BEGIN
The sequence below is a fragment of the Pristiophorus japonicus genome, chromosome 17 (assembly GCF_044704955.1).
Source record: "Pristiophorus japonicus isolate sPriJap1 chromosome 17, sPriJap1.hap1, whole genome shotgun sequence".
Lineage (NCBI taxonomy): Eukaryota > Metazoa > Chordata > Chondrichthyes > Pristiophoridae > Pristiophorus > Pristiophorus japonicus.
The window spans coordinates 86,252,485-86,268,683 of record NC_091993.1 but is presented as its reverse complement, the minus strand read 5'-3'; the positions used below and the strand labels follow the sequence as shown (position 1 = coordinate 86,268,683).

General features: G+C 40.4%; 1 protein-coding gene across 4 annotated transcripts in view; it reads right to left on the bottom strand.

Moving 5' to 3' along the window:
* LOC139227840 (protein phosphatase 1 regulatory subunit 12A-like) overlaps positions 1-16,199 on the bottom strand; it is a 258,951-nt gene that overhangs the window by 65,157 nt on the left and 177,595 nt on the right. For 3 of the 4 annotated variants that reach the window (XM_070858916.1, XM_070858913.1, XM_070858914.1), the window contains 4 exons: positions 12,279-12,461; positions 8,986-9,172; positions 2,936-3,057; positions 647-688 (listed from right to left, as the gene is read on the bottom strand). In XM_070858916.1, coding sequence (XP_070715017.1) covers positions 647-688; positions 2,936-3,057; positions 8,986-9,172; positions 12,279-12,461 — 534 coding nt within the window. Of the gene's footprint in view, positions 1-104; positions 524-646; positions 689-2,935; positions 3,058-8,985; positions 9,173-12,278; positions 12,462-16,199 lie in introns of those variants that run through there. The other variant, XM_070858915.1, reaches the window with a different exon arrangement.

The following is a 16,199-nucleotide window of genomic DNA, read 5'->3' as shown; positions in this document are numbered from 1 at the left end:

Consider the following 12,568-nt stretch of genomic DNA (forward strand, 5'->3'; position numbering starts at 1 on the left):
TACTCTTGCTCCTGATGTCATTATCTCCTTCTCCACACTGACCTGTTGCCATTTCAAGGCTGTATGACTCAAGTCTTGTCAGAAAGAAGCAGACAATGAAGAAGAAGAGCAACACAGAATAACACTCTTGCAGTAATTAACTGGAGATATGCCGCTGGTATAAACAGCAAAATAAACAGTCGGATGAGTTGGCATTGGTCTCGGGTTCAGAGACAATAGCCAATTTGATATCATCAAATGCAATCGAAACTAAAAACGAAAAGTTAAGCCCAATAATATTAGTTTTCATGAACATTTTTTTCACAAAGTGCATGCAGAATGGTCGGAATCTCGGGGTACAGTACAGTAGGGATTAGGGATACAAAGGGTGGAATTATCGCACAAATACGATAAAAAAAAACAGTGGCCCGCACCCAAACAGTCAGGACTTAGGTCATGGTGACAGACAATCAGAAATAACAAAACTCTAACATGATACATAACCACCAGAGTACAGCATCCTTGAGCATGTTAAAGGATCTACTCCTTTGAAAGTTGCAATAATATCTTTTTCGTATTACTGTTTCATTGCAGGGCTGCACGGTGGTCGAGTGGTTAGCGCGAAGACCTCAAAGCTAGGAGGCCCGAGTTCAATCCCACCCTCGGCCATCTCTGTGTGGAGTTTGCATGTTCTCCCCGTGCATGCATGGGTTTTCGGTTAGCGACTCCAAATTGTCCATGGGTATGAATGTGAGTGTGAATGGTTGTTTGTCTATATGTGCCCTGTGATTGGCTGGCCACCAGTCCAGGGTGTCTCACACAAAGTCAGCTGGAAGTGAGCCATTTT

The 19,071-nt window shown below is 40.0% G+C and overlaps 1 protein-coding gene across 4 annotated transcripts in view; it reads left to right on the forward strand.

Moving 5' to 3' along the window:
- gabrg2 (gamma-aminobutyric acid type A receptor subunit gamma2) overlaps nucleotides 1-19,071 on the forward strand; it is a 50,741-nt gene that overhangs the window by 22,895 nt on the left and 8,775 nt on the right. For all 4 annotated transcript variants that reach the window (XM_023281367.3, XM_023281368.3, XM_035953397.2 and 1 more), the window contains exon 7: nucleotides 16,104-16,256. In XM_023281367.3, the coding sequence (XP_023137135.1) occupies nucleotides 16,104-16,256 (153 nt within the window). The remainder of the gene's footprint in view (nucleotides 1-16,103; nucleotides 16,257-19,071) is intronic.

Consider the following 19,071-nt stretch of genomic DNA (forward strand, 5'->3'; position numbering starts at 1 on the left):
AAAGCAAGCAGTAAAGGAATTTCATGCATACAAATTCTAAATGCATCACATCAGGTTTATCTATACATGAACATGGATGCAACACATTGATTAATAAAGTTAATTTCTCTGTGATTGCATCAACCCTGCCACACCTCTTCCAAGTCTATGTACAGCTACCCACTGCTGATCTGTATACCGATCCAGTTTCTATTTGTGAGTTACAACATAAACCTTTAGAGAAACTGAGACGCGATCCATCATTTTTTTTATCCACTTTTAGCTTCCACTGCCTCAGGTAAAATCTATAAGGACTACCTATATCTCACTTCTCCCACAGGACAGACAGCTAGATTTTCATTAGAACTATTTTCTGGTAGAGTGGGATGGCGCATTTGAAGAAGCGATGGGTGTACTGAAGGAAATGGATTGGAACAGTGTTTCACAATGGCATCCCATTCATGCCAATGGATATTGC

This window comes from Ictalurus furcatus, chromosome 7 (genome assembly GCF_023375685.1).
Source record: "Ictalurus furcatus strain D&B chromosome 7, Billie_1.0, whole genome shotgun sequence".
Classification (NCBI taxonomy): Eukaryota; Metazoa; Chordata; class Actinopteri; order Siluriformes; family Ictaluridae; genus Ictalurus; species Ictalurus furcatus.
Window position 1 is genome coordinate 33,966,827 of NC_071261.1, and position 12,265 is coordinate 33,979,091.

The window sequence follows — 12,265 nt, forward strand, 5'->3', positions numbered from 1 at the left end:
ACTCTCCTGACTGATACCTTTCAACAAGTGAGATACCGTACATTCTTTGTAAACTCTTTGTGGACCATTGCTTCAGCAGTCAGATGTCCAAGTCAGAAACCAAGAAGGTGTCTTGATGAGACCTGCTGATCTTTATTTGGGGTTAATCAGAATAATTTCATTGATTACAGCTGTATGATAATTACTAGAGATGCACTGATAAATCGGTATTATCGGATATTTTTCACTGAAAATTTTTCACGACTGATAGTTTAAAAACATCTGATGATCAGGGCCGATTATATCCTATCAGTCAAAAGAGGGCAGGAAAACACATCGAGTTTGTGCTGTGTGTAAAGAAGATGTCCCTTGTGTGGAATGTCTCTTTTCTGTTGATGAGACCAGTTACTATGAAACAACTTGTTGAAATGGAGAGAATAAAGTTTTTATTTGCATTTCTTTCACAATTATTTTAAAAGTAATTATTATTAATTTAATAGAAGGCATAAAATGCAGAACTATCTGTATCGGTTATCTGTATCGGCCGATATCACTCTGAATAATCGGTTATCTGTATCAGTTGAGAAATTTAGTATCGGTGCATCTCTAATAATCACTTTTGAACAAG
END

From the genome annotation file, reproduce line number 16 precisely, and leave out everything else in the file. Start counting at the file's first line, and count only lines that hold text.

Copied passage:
This window comes from Ictalurus furcatus, chromosome 7 (genome assembly GCF_023375685.1).